By Reader Staff
Who says classical music isn’t cool? Not the Music Conservatory of Sandpoint. They’ve formed an awesome international collaboration and our local community reaps the benefits. For the sixth year in row, MCS is hosting International Young Musician Exchange week which includes orchestra camp, master classes and community concerts. Let’s call this classically cool stuff.
The String Master Class starts the festivities. Advanced students are invited to participate in this dynamic class from 5 p.m. to 6 p.m. on Aug. 7. Learn from guest artist Philip Baldwin of the Spokane Youth Symphony.
“We’re very excited about this continued collaboration with Phil,” MCS summer camp coordinator Ruth Klinginsmith said. “We’re getting young kids involved in classical music, and it’s so cool!”
Students interested in advancing their skills can call MCS at 208-265-4444 to register for this class that costs $25. The lesson will be held at MCS studios at 110 Main St. The public is invited to sit in free of charge. More info is available at www.sandpointconservatory.org.
Classical music lovers mark your calendars for Wednesday, Aug. 8, for a performance called Sounds of Summer. This is an international classical collaboration to be held at the Heartwood Center, 615 Oak Street, and costs only $10 for adults and $5 for students.
“This concert features exchange students from the Red Rio Nuevo Youth Orchestra AUKA in Mexico, as well as a visiting German student. Adding to the international theme is guest viola soloist Mariaya Ksondyzk from the Boston Conservatory. We’re so lucky to facilitate this team of talented musicians playing in our small town,” Klinginsmith said.
The Music Without Borders Concert: A Galactic Journey features the MCS International Summer Youth Orchestra conducted by Baldwin. This festive matinee will be held on Friday, Aug. 10 at 3 p.m. at the Panida (300 N. First Ave.). To make it extra cool, Katelyn and Laurie Shook will pop in to sing with the orchestra.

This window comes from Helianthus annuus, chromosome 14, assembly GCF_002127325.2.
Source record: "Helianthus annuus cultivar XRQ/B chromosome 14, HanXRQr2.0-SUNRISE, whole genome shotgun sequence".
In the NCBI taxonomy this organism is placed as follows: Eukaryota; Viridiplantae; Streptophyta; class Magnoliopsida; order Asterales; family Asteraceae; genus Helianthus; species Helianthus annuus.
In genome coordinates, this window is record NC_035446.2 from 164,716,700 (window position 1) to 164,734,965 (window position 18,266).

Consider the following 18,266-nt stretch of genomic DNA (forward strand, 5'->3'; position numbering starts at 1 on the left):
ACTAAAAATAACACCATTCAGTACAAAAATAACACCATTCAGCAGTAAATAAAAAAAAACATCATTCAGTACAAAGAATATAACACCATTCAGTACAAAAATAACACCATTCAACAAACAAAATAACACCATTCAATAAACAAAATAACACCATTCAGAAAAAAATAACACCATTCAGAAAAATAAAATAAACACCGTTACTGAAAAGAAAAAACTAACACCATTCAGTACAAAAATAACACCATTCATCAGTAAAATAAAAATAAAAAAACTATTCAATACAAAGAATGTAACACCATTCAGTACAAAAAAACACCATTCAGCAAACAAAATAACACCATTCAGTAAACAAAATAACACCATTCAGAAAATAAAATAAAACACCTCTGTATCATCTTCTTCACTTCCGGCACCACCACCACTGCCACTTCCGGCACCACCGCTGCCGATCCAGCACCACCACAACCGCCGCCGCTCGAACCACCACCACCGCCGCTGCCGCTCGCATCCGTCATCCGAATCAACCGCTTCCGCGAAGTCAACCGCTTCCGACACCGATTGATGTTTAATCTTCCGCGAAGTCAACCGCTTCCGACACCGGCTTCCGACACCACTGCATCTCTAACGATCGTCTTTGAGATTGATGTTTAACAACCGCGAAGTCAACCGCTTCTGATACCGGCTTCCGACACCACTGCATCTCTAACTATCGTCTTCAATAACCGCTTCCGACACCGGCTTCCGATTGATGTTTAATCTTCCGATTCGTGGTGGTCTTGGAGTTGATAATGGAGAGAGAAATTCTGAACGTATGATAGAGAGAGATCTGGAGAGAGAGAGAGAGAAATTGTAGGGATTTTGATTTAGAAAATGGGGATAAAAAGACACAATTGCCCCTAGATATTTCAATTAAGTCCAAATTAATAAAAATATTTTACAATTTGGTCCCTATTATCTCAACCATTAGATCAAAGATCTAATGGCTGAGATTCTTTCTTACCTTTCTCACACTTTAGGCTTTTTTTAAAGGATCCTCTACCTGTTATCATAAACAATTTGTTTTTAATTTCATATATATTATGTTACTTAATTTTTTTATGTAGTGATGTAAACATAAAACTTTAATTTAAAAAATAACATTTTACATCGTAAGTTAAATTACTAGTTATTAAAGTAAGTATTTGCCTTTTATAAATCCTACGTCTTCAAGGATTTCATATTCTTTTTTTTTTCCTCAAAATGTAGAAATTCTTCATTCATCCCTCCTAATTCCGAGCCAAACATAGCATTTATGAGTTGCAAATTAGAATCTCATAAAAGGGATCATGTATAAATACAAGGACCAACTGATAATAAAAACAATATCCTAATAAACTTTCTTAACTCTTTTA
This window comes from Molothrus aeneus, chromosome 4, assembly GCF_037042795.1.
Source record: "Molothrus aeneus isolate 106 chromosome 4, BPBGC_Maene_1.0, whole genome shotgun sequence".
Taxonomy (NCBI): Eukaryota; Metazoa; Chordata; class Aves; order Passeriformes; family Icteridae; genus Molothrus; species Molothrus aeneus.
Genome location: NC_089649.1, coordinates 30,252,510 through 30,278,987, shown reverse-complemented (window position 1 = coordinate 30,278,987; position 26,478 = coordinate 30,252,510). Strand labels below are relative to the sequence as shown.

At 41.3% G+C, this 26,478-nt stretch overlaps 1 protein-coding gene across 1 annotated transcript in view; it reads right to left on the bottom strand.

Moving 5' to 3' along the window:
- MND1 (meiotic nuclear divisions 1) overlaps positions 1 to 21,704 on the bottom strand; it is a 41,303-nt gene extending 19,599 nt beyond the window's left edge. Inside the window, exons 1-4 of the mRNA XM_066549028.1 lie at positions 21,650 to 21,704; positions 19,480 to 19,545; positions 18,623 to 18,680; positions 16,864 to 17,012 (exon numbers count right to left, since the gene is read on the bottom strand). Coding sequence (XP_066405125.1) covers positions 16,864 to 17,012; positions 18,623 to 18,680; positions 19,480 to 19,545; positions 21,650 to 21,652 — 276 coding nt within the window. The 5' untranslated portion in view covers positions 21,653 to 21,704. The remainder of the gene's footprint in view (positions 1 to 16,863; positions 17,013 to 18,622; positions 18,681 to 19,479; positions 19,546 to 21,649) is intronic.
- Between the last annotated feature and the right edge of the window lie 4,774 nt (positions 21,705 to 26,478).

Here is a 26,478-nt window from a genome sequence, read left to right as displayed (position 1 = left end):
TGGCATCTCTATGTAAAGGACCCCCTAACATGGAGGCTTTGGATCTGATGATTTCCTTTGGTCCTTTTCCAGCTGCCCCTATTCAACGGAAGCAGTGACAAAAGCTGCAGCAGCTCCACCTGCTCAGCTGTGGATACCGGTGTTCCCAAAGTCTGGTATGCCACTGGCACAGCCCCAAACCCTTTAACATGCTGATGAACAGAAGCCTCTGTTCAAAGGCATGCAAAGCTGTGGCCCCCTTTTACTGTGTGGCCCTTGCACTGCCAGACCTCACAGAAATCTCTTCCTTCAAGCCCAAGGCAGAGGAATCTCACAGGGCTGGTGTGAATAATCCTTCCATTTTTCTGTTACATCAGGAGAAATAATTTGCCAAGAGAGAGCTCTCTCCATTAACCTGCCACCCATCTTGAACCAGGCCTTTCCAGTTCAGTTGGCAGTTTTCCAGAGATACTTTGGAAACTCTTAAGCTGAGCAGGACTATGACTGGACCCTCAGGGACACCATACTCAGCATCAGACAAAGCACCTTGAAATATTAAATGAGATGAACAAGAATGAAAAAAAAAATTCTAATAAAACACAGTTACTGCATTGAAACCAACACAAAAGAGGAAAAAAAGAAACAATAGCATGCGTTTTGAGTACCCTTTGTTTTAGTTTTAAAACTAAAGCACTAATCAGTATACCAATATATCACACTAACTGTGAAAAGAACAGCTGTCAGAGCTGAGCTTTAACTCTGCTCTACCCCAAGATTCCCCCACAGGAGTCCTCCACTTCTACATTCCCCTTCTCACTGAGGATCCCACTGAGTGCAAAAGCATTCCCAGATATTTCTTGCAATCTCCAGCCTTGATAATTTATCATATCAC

“This community event is a charitable fundraiser. Fifty percent of the $5 entry fee will be donated to Uryadi’s Village Orphanage in Ethiopia,” Klinginsmith said. “This is the second year that we’ve partnered with Uryadi to raise awareness for children who are not as fortunate as we are living in Sandpoint.”
Klinginsmith said that local violin maker, Mark Weber, has crafted two violins continuing the emphasis on collaboration. One will stay at the Conservatory and one will go to Mexico with the AUKA El Sistema Orchestra. How cool is that?
You can find more information about the Music Conservatory of Sandpoint on their website www.sandpointconservatory.org. Or, by calling the office 208-265-4444. Also check out our “Classical Music is Cool,” bi-monthly KRFY 88.5 FM radio broadcast on Sunday evenings.
While we have you ...
... if you appreciate that access to the news, opinion, humor, entertainment and cultural reporting in the Sandpoint Reader is freely available in our print newspaper as well as here on our website, we have a favor to ask. The Reader is locally owned and free of the large corporate, big-money influence that affects so much of the media today. We're supported entirely by our valued advertisers and readers. We're committed to continued free access to our paper and our website here with NO PAYWALL - period. But of course, it does cost money to produce the Reader. If you're a reader who appreciates the value of an independent, local news source, we hope you'll consider a voluntary contribution. You can help support the Reader for as little as $1.
You can contribute at either Paypal or Patreon.Contribute at Patreon Contribute at Paypal